The “Prudent Investor” Rule–Opportunities and Challenges

In recent months I have been contacted by a number of potential clients who are the beneficiaries of trusts that have lost a great deal of their value due to the downturn in the stock market.    These potential clients have asked whether they have valid claims against the trustee(s) for mismanagement of the trust assets.

In analyzing whether such a claim is viable,   one need look no further than the "prudent investor" rule.   A trustee has an obligation to prudently invest and manage assets on behalf of a trust beneficiary.  What is "prudent",  of course,  is subject to varying opinions among experts in investment management.  However,  there are some fairly uniform principles that do not provoke exceptional disagreement among those same experts.    For one thing,  experts largely agree that a trustee's investment strategy should be tailored to the age, health, special needs (in the event that the beneficiary is disabled) and income requirements of the beneficiary.    The other principle upon which the experts largely agree is that trustees are not expected to "anticipate" changes in investment returns.     A number of people have asked me why their investment manager trustees did not diversify the trust's investment portfolio prior to the 2007-2008 steep decline in the stock market.     The answer is that investment managers do not have a crystal ball;  if they did,  their competitors would be out of business.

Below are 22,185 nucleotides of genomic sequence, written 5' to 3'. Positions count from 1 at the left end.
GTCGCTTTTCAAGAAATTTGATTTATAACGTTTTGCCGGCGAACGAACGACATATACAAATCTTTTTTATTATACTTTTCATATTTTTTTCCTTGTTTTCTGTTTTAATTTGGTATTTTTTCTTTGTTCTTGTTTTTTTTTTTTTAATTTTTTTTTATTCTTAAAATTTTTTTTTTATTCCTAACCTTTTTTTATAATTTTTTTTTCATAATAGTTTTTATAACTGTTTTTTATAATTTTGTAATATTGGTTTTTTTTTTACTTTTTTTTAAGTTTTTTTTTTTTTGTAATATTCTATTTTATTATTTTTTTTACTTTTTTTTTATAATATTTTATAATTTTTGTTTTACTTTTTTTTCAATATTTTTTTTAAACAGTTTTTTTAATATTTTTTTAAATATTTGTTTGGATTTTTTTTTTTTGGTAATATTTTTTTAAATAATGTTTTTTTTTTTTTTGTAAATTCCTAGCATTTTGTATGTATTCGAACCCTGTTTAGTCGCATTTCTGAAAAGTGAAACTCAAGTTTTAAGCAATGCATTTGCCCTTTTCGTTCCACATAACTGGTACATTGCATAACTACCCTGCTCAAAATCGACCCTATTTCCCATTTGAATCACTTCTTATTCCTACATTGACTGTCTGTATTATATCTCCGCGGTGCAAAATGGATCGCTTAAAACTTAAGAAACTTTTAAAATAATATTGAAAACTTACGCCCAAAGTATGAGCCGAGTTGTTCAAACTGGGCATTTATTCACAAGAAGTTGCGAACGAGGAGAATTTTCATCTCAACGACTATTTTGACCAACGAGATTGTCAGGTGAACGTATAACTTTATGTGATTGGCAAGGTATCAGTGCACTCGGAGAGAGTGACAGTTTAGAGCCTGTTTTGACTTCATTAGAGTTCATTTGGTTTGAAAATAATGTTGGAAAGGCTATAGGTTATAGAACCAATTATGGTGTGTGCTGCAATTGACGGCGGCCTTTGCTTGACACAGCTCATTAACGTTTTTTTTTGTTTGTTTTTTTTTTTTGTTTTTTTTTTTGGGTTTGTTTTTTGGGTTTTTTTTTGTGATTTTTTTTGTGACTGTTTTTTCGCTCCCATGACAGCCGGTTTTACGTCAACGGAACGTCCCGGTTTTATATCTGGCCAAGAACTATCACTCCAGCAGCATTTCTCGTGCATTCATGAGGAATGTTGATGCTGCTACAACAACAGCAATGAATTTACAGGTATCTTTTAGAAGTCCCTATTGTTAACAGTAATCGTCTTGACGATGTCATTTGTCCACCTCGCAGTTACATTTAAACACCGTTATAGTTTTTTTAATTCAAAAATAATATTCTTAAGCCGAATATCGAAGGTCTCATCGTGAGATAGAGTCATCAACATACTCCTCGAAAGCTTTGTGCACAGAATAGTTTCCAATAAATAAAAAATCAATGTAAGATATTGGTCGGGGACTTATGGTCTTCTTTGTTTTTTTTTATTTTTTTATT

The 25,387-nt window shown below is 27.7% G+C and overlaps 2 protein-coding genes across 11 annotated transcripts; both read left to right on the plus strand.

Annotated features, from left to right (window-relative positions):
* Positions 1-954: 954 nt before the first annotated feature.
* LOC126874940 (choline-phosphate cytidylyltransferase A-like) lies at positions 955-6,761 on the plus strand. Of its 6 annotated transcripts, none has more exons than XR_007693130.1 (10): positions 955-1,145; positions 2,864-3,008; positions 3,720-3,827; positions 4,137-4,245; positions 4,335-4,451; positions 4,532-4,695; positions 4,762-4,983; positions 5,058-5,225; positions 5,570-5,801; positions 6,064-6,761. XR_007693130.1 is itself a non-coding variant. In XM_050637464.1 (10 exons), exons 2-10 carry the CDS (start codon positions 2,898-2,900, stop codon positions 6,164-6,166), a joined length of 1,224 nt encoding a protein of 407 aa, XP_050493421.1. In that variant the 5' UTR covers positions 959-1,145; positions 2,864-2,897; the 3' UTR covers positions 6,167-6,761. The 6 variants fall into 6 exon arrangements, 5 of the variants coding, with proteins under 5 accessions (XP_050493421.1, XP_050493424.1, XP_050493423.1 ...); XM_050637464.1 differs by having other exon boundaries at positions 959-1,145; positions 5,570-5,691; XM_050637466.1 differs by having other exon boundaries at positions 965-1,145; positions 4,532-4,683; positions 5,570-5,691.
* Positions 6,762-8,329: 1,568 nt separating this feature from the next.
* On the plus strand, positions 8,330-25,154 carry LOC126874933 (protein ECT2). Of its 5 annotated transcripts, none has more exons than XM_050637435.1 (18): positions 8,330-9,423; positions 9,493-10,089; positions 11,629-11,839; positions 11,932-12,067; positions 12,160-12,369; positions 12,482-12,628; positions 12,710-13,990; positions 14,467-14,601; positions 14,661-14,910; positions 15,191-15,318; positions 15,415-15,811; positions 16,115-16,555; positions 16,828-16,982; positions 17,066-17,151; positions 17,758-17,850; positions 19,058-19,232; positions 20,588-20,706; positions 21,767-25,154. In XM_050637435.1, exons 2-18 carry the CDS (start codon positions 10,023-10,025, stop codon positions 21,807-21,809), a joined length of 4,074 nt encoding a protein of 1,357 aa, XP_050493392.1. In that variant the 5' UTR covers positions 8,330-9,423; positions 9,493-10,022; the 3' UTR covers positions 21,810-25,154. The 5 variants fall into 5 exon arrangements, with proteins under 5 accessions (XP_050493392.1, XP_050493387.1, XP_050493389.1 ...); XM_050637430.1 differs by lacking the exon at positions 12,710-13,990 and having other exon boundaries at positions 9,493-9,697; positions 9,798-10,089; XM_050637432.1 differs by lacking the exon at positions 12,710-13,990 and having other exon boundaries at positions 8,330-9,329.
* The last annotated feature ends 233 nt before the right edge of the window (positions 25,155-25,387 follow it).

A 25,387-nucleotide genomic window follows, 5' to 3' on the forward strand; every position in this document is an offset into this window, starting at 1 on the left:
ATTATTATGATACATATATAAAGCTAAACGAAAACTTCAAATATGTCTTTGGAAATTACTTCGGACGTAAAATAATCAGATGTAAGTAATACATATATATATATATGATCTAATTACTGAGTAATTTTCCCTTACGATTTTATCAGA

There are trustees, however,  whose strategy out of the blocks can be attacked as imprudent.  For example,   a professional trustee (investment manager) overseeing the trust for a 75-year-old beneficiary should not have a substantial percentage of the trust's assets invested in equities,  even in an "up" market.

Unfortunately for claimants who may have otherwise meritorious claims,  the trust documents may blunt the beneficiary's ability to make a claim against the trustee.   These clauses,  which typically limit the trustee's liability to instances of "gross negligence" or "willful default",  have consistently been held by our courts to be valid and enforceable.

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